Yemen’s Sectarian Divide

27 May 2015

Saudi-led airstrikes against Yemen’s Houthis started on 26 March. On 14 April the UN Security Council adopted Resolution 2216 giving Saudi Arabia what may be called a diplomatic victory.
The Resolution urged all Yemeni parties to respond positively to the call by President Hadi of Yemen to attend a conference in Riyadh under the auspices of the Gulf Cooperation Council, to support the political transition in Yemen and the UN-brokered negotiations. The President had been forced by the Houthis to flee Aden and seek refuge in Saudi Arabia just before the launching of airstrikes.
Despite the wording of the Resolution and the temporary cease-fire declared by the Saudis, a Riyadh centered diplomatic endeavor stood little chance of success in view of the resentment the air campaign had created among the Houthis.

The Riyadh Conference started on Sunday 17 May under the slogan “Saving Yemen & Building a Federal State”. The Houthis did not attend and insisted that the talks be held in Yemen. The three-day meeting ended with a statement supporting President Hadi, the Saudi-led air campaign and urging the Houthis to put down their weapons and withdraw from all areas they had seized as foreseen under Resolution 2216. In other words, the Riyadh Conference failed to make concrete progress.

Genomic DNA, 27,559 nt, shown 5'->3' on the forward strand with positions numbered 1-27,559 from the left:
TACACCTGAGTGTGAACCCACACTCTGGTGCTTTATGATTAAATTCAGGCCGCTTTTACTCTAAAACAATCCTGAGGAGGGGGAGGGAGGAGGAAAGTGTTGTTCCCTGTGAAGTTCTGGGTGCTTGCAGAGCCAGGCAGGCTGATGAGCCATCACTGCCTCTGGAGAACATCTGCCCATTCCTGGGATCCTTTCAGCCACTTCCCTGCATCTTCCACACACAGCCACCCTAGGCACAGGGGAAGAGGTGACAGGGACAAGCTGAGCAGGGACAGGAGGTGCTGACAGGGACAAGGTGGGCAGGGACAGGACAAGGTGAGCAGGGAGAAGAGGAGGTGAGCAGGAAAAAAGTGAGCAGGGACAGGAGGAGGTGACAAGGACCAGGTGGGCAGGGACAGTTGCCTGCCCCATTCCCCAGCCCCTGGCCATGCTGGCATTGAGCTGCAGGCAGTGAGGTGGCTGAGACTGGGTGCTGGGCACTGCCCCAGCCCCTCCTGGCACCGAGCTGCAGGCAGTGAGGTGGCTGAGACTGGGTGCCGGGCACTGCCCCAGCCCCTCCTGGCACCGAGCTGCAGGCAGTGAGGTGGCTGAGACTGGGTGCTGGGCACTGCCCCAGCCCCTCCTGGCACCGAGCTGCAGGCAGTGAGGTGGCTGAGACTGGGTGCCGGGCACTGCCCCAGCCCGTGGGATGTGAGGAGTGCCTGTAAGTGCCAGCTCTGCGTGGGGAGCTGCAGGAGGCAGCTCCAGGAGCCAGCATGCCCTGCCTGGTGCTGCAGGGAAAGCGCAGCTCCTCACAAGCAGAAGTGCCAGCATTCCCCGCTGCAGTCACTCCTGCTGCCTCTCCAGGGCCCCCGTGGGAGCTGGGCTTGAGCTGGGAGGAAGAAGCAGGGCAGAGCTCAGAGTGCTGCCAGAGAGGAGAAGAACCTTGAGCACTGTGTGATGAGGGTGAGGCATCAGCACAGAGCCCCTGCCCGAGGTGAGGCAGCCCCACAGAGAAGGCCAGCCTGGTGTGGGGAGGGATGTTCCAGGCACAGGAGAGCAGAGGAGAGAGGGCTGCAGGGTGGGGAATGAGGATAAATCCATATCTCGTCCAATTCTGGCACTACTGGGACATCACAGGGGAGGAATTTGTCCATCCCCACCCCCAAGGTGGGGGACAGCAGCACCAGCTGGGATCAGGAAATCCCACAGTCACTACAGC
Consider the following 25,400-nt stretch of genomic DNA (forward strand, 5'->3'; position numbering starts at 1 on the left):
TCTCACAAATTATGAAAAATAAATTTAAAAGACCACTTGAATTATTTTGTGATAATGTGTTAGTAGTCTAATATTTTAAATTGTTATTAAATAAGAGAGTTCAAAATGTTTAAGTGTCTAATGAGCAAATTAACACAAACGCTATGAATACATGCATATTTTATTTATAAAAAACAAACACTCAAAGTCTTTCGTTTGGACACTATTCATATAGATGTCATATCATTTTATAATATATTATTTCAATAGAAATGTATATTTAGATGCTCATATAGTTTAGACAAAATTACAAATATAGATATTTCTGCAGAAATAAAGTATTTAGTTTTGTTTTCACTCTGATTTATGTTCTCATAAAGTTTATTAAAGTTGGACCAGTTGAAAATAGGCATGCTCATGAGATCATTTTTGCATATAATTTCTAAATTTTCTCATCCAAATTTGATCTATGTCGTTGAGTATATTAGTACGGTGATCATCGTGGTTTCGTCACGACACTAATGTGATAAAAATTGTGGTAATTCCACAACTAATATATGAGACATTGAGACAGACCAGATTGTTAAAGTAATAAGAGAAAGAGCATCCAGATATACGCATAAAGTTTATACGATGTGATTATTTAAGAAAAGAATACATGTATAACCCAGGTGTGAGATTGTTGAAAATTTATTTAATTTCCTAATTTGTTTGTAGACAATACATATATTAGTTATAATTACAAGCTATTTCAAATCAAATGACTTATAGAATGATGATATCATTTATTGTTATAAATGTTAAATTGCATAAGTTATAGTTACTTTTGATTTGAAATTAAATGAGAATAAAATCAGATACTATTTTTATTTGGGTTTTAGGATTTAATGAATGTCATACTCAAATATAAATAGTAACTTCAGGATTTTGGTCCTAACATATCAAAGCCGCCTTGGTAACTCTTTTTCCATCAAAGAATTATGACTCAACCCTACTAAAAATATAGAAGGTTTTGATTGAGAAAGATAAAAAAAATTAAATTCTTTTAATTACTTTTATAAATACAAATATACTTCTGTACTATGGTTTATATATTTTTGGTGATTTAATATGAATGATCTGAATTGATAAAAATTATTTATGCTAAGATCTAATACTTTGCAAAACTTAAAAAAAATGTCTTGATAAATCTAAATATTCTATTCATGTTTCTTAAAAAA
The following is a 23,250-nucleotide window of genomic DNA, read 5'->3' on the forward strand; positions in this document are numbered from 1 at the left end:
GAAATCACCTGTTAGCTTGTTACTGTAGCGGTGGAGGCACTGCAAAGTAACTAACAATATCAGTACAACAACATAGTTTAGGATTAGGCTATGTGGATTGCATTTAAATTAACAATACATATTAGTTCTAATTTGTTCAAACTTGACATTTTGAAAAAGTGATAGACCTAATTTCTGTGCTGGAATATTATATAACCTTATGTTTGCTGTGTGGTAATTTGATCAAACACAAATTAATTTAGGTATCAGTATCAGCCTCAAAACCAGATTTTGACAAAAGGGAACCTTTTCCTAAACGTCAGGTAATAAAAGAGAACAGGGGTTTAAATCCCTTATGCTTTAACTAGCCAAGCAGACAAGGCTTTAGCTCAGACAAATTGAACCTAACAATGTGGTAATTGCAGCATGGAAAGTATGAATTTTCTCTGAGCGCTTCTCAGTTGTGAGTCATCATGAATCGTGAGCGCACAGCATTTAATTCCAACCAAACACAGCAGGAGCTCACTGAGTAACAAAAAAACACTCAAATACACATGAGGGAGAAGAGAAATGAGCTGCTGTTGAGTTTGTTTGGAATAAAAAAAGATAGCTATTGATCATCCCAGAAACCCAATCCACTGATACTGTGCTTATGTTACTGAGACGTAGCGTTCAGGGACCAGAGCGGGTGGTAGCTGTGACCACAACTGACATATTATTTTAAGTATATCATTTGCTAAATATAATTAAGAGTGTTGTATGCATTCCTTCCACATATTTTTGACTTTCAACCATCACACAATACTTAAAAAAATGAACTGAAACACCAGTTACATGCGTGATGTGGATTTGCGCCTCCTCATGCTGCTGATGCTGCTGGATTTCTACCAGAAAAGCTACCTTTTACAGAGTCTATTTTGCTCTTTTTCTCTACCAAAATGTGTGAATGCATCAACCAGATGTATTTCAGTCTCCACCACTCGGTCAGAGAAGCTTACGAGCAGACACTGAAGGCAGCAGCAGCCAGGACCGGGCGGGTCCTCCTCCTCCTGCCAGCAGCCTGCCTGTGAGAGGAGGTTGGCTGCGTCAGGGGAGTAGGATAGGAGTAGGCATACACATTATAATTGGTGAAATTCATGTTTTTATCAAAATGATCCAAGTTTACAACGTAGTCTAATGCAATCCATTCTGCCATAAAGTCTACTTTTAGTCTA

On Monday there was another setback. The Yemeni officials and politicians were notified that the UN-brokered Geneva peace talks to achieve an inclusive, negotiated settlement to the Yemen conflict would not start on Thursday as scheduled. It was understood that the Houthis were willing to participate in the Geneva talks but rejected Resolution 2216.

As many observers agree the Saudi-led airstrikes against the Houthis were launched not because Riyadh considered them a profound security threat but because it wanted Tehran to understand that there were limits to it regional reach. While being generous to Riyadh with Resolution 2216, the US and others must have advised the Saudis that they should give their full support to political dialogue not only to avert further bloodshed but also to avoid open-ended involvement in Yemen’s troubles. While it is understandable that the fighting could not be stopped in such a short span of time, some capitals can begin questioning the wisdom of giving extensive diplomatic support to Riyadh if there is no progress in the political track.

Yemen is only one of the sectarian conflicts facing Arab countries. Iran may indeed have been trying to extend its regional reach by exploiting divisions in Iraq, Syria as well as Yemen but it is the internal conflict, Arabs fighting Arabs which gives Tehran the opportunity.

Perhaps it is time for Arab countries to engage in a collective effort to find better means of bridging the sectarian divide and restoring their Arab identity as a common denominator. A Gulf Cooperation Council (GCC) “Marshall plan for Yemen” could be a beginning.

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